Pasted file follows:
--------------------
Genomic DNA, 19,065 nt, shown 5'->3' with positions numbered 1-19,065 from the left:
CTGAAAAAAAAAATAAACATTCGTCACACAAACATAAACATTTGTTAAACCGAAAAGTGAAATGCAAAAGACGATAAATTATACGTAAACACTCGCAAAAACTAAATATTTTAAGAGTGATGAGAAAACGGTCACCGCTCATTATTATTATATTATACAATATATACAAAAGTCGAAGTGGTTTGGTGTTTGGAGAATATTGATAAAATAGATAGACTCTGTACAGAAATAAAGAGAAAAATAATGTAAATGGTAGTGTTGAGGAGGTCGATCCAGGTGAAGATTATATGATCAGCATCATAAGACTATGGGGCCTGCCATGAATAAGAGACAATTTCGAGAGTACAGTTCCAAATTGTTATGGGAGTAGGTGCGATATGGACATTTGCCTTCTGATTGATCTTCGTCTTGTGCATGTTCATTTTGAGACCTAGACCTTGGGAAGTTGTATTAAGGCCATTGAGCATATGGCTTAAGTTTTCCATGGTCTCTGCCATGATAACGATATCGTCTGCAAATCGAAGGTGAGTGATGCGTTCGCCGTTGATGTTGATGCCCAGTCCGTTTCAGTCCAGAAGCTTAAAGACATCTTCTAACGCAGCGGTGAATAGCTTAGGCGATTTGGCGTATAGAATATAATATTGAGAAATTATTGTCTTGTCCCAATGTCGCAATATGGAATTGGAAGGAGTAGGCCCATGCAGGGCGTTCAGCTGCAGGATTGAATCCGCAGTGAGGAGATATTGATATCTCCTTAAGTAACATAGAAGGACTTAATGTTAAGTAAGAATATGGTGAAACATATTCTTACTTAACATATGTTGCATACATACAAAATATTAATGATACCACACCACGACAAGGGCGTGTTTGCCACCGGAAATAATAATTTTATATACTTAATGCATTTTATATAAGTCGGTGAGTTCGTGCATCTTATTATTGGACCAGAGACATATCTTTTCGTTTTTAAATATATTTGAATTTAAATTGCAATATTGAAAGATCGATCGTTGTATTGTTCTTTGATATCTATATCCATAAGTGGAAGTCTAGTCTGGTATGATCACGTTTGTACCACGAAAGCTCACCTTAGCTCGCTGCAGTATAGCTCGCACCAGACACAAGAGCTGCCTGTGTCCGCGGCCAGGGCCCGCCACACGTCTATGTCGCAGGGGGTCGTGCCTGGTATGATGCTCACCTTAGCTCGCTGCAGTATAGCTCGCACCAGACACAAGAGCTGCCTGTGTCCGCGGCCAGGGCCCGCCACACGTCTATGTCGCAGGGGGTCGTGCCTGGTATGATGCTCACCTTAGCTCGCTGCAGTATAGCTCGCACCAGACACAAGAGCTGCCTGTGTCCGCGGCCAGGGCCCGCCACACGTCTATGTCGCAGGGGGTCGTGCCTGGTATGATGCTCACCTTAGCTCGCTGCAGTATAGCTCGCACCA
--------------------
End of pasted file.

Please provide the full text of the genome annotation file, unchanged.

Genomic DNA, 19,065 nt, shown 5'->3' with positions numbered 1-19,065 from the left:
CTGAAAAAAAAAATAAACATTCGTCACACAAACATAAACATTTGTTAAACCGAAAAGTGAAATGCAAAAGACGATAAATTATACGTAAACACTCGCAAAAACTAAATATTTTAAGAGTGATGAGAAAACGGTCACCGCTCATTATTATTATATTATACAATATATACAAAAGTCGAAGTGGTTTGGTGTTTGGAGAATATTGATAAAATAGATAGACTCTGTACAGAAATAAAGAGAAAAATAATGTAAATGGTAGTGTTGAGGAGGTCGATCCAGGTGAAGATTATATGATCAGCATCATAAGACTATGGGGCCTGCCATGAATAAGAGACAATTTCGAGAGTACAGTTCCAAATTGTTATGGGAGTAGGTGCGATATGGACATTTGCCTTCTGATTGATCTTCGTCTTGTGCATGTTCATTTTGAGACCTAGACCTTGGGAAGTTGTATTAAGGCCATTGAGCATATGGCTTAAGTTTTCCATGGTCTCTGCCATGATAACGATATCGTCTGCAAATCGAAGGTGAGTGATGCGTTCGCCGTTGATGTTGATGCCCAGTCCGTTTCAGTCCAGAAGCTTAAAGACATCTTCTAACGCAGCGGTGAATAGCTTAGGCGATTTGGCGTATAGAATATAATATTGAGAAATTATTGTCTTGTCCCAATGTCGCAATATGGAATTGGAAGGAGTAGGCCCATGCAGGGCGTTCAGCTGCAGGATTGAATCCGCAGTGAGGAGATATTGATATCTCCTTAAGTAACATAGAAGGACTTAATGTTAAGTAAGAATATGGTGAAACATATTCTTACTTAACATATGTTGCATACATACAAAATATTAATGATACCACACCACGACAAGGGCGTGTTTGCCACCGGAAATAATAATTTTATATACTTAATGCATTTTATATAAGTCGGTGAGTTCGTGCATCTTATTATTGGACCAGAGACATATCTTTTCGTTTTTAAATATATTTGAATTTAAATTGCAATATTGAAAGATCGATCGTTGTATTGTTCTTTGATATCTATATCCATAAGTGGAAGTCTAGTCTGGTATGATCACGTTTGTACCACGAAAGCTCACCTTAGCTCGCTGCAGTATAGCTCGCACCAGACACAAGAGCTGCCTGTGTCCGCGGCCAGGGCCCGCCACACGTCTATGTCGCAGGGGGTCGTGCCTGGTATGATGCTCACCTTAGCTCGCTGCAGTATAGCTCGCACCAGACACAAGAGCTGCCTGTGTCCGCGGCCAGGGCCCGCCACACGTCTATGTCGCAGGGGGTCGTGCCTGGTATGATGCTCACCTTAGCTCGCTGCAGTATAGCTCGCACCAGACACAAGAGCTGCCTGTGTCCGCGGCCAGGGCCCGCCACACGTCTATGTCGCAGGGGGTCGTGCCTGGTATGATGCTCACCTTAGCTCGCTGCAGTATAGCTCGCACCA